The bottom bracket height gets some of the blame for the tall feel I referred. At a measured 13.6″ the bike never feels fully hunkered down in a turn unless you really get heavy on the pedals at the crux, at which point the bike will nicely spit you out as the suspension unloads. The technique of being over the front as you turn in and transferring your weight rearward through the turn is one that works on all bikes but the RIP 9 needs even more emphasis to make it shine.
That bottom bracket height helps with pedal clearance though. In fact the RIP 9 is a really capable climber which is probably its most distinct trait. The CVA suspension provides gobs of traction and it seems like you can just truck through the nastiest sections on a climb. Those 29” wheels help with that obviously but the bike has traction for days.
Pointed down the RIP 9 is a fun bike most of the time. The rear suspension is very good at soaking up abuse and with 125mm of travel, well controlled by the Rock Shox Monarch shock, it is hard to overwhelm it except on the most heinous line choices. I’d use the word plush here. Combined with a 140mm travel Pike up front and you have a bike that is well equipped with quality dampers. The steeper head angle than is currently fashionable does reveal some negative attributes at times though. Steep sections of trail with tight turns and switchbacks are where the RIP9 is least comfortable, with the front wheel wanting to tuck under.
It wasn’t an easy transition to life on the Rip 9 Carbon. I tried to take it by the scruff of the neck and rag it down my local rowdiness and it was a fine bike for that, but it didn’t instil a load of confidence to push hard. It was on a trip to the a far flung corner of Washington state that I finally realized what the Rip 9 was designed for; long rides into the unknown. A bike with these angles never was going to be most comfortable pitched down something steep and tight. Sure it coped but it’s not at home in those scenarios. It excelled on sublime sections of back-country singletrack where I was following a map (or my nose) and exploring an unknown area.
The supple suspension cossets when you come across a rough rock garden unexpectedly. The ability to claw your way up technical climbs flattered my ego and buoyed my spirits when energy levels were flagging. The sensible angles meant that the bike was a good partner on these types of rides where the trails were unknown and I was constantly scanning the terrain in front. Add to that bottle cage bosses in the proper spot and it all adds up to being the right tool for a long day in the saddle.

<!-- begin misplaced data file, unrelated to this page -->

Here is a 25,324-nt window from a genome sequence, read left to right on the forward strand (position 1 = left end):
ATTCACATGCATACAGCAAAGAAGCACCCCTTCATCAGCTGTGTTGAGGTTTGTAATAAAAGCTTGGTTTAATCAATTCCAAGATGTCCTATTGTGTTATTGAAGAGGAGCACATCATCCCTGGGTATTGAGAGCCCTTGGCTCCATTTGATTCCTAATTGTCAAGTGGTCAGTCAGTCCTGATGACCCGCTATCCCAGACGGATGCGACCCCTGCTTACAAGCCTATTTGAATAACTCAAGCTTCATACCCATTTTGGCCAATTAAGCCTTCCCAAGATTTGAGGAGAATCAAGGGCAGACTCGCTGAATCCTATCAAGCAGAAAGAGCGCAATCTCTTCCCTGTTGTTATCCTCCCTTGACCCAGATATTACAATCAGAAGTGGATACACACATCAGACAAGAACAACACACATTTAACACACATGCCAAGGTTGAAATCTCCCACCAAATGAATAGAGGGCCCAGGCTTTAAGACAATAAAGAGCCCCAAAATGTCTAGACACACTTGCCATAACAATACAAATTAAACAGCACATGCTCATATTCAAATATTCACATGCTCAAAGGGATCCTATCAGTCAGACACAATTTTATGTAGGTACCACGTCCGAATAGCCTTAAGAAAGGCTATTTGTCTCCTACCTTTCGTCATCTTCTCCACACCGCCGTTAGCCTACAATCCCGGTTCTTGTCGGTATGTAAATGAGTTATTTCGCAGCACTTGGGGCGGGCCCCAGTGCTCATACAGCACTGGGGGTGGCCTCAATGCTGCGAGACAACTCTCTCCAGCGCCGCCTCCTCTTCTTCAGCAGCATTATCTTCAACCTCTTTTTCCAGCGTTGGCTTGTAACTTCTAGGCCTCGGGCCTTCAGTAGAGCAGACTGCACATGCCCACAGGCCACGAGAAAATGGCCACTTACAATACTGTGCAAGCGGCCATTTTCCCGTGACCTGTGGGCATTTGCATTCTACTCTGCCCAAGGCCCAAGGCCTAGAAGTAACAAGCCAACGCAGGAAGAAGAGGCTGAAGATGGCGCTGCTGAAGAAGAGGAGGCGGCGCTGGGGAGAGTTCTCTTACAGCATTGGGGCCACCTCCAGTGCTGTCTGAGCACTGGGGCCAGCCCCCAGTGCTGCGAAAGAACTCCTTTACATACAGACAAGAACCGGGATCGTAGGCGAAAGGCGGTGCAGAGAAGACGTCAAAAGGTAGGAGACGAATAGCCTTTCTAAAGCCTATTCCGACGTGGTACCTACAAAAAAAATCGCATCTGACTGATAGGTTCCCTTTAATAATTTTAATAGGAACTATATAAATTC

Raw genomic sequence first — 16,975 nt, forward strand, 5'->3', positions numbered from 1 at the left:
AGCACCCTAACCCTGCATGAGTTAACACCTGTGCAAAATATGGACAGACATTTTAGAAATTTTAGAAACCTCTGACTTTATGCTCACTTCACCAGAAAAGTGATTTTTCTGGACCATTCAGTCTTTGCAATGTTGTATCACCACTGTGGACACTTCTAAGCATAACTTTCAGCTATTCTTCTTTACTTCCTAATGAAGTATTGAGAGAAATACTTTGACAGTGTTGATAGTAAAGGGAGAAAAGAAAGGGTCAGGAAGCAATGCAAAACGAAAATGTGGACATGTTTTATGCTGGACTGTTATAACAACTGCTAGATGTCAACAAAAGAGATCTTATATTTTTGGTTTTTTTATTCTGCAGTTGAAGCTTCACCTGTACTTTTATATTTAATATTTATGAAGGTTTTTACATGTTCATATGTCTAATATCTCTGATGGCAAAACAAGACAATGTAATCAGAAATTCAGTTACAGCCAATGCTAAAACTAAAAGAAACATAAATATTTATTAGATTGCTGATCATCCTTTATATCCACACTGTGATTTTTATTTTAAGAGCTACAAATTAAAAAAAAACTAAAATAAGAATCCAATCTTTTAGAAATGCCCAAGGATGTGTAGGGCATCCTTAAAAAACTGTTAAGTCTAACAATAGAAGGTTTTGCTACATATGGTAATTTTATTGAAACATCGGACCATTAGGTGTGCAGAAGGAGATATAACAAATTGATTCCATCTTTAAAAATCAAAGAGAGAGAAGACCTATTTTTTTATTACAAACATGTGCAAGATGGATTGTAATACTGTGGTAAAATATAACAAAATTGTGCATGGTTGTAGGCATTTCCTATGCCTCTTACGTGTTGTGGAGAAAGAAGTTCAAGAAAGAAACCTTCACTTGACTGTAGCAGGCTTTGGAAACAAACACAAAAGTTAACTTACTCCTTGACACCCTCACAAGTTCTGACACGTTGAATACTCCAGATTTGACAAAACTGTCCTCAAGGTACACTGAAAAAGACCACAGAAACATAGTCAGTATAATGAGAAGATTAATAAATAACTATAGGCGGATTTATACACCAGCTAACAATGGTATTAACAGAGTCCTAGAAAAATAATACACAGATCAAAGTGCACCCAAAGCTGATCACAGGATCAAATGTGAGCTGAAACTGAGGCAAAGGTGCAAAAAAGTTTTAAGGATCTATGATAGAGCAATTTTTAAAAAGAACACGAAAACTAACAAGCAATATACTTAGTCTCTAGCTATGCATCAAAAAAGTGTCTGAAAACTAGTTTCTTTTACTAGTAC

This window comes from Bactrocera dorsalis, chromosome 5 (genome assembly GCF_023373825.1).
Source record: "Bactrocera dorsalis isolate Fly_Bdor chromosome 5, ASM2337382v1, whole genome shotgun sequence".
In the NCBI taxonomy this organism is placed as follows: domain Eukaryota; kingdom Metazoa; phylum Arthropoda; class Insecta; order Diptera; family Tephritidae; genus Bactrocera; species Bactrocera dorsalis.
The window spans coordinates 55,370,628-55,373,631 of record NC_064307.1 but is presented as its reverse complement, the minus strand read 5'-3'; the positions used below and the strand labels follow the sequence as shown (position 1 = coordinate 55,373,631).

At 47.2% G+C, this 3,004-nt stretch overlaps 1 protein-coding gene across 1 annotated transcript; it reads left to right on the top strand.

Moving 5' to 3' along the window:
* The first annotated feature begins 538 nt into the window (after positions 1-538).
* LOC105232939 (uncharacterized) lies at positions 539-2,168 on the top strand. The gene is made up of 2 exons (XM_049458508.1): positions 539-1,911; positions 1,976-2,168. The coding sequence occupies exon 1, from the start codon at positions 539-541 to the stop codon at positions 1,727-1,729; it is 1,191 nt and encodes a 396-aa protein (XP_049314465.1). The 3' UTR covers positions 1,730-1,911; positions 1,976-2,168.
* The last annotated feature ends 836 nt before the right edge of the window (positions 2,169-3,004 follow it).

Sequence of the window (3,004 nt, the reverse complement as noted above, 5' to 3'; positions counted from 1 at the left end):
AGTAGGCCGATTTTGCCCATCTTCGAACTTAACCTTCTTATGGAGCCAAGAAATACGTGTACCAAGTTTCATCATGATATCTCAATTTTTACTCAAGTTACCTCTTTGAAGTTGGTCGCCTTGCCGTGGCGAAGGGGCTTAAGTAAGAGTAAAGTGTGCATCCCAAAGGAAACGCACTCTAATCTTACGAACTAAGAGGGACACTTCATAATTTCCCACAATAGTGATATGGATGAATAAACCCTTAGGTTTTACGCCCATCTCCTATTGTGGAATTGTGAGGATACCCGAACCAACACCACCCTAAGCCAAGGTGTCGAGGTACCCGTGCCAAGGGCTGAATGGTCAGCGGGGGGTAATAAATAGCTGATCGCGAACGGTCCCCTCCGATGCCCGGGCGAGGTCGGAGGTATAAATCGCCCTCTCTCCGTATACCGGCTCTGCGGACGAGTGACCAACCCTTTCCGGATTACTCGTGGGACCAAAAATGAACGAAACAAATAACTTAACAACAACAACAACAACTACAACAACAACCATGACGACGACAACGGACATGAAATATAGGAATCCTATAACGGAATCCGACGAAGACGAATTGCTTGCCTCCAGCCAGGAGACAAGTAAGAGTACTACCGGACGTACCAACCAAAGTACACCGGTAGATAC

Don’t get me wrong, this bike likes to let it’s hair down. Give it a small roller on the trail this bike will spring into the air with the eagerness of a young lamb. The front and rear suspension provide a nice cushion when your wheels finally drop back to earth. If that roller is up in the alpine and you’ve slogged for several hours to get there then the Rip 9 is in its element.
On rides like this that I appreciated the 2x Shimano XT drivetrain. While this bike wasn’t adorned with the latest XT group, the slick and decisive shifting up and down the block paired with reliable and strong brakes were a pleasure every ride. If you are a bargain hunter you should think about grabbing this group while it’s on closeout.
It seems that the RIP 9 design could easily spin off an more aggressive version along the lines of the Evil Following (which is my personal ride) or the Banshee Phantom. Slacken the head angle by 2 or 3 degrees and drop the bottom bracket height to a shade over 13” and you could have a beast on your hands. Having said that the Niner is a very good all around bike and one I’d happily take to explore somewhere like the Chilcotins.
The Niner RIP 9 is a bike that asks you to be honest about the type of riding that you do and that you enjoy most. If the RIP 9 was to have a personal on Plenty of Fish it would read something like this – “Looking for a rider with a sense of adventure. Someone that wants to summit peaks and doesn’t shy away from a physical challenge. Looking for long term rides, not a one night stand.”
The price point is pretty prime too. A really quality finished frame with a carbon front triangle built with very functional Shimano Deore components for $3300USD is a very good deal in the era of five figure bicycles.
For more head over to ninerbikes.com